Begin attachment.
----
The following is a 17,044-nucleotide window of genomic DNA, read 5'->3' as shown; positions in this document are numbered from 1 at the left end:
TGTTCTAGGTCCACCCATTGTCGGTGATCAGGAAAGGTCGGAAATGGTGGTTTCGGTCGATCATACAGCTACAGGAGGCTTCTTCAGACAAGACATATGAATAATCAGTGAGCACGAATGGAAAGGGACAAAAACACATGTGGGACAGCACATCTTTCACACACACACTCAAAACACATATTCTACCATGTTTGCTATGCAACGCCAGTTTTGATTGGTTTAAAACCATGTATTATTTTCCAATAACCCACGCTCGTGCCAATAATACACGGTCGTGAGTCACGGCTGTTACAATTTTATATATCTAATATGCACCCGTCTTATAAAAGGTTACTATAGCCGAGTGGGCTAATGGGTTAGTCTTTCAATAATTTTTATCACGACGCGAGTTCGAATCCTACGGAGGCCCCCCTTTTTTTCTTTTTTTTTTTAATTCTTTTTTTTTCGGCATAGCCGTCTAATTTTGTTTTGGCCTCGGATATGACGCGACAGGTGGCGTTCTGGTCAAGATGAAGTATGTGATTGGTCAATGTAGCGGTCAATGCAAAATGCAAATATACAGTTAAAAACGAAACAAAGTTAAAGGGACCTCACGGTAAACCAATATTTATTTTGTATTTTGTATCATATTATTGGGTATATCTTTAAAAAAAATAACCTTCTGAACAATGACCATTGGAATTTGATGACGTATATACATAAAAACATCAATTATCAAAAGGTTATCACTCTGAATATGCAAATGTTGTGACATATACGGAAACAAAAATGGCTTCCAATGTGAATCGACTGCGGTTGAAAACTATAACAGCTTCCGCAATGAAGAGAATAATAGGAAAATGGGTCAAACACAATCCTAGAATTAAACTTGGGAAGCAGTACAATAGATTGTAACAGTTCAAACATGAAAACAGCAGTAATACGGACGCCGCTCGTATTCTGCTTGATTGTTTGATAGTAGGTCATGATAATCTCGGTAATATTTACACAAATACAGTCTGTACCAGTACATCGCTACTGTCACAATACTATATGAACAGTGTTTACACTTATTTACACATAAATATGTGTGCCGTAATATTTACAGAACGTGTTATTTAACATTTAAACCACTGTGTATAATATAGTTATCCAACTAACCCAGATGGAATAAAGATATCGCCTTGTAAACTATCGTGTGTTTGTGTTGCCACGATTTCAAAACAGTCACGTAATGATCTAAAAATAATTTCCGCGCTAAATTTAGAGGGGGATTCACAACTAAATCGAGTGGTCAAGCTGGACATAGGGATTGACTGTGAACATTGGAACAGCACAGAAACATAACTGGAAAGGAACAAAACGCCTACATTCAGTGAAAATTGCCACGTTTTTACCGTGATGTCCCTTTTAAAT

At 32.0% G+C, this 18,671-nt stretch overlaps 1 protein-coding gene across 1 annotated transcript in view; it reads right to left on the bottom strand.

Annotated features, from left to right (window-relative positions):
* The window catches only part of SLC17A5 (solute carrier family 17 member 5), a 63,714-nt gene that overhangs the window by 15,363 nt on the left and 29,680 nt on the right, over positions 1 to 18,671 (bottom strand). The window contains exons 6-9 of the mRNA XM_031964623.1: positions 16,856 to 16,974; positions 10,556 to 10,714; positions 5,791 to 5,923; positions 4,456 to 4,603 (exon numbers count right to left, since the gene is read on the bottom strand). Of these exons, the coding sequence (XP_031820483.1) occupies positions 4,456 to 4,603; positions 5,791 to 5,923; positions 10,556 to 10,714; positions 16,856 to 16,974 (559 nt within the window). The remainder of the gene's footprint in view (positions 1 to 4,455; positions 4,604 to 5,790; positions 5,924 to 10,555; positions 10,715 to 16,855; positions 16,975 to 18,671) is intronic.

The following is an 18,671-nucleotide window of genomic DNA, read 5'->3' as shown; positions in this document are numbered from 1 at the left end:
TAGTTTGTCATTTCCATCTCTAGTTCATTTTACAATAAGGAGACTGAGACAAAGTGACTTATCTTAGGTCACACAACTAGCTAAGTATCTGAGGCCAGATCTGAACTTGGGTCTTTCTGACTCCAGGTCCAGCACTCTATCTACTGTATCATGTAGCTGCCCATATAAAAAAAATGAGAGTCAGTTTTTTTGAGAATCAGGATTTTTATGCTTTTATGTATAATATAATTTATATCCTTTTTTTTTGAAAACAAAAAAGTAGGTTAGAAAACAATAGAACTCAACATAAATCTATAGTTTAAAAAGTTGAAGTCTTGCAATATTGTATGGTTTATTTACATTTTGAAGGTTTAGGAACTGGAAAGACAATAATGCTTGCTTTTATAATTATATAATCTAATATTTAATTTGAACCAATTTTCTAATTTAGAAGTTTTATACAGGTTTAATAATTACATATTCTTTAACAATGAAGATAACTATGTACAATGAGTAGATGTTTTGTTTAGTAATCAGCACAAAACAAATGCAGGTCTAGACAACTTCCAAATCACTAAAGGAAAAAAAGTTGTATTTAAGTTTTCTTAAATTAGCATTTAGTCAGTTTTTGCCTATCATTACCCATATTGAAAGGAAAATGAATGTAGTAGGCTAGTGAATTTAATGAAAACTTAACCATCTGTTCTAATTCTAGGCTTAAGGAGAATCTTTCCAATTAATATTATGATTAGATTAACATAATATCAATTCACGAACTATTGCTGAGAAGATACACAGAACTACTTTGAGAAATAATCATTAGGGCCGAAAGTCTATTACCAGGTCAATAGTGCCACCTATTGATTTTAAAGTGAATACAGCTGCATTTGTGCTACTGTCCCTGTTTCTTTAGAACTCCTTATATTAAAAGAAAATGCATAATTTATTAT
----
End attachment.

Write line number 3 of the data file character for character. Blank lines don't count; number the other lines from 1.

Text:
At 32.0% G+C, this 18,671-nt stretch overlaps 1 protein-coding gene across 1 annotated transcript in view; it reads right to left on the bottom strand.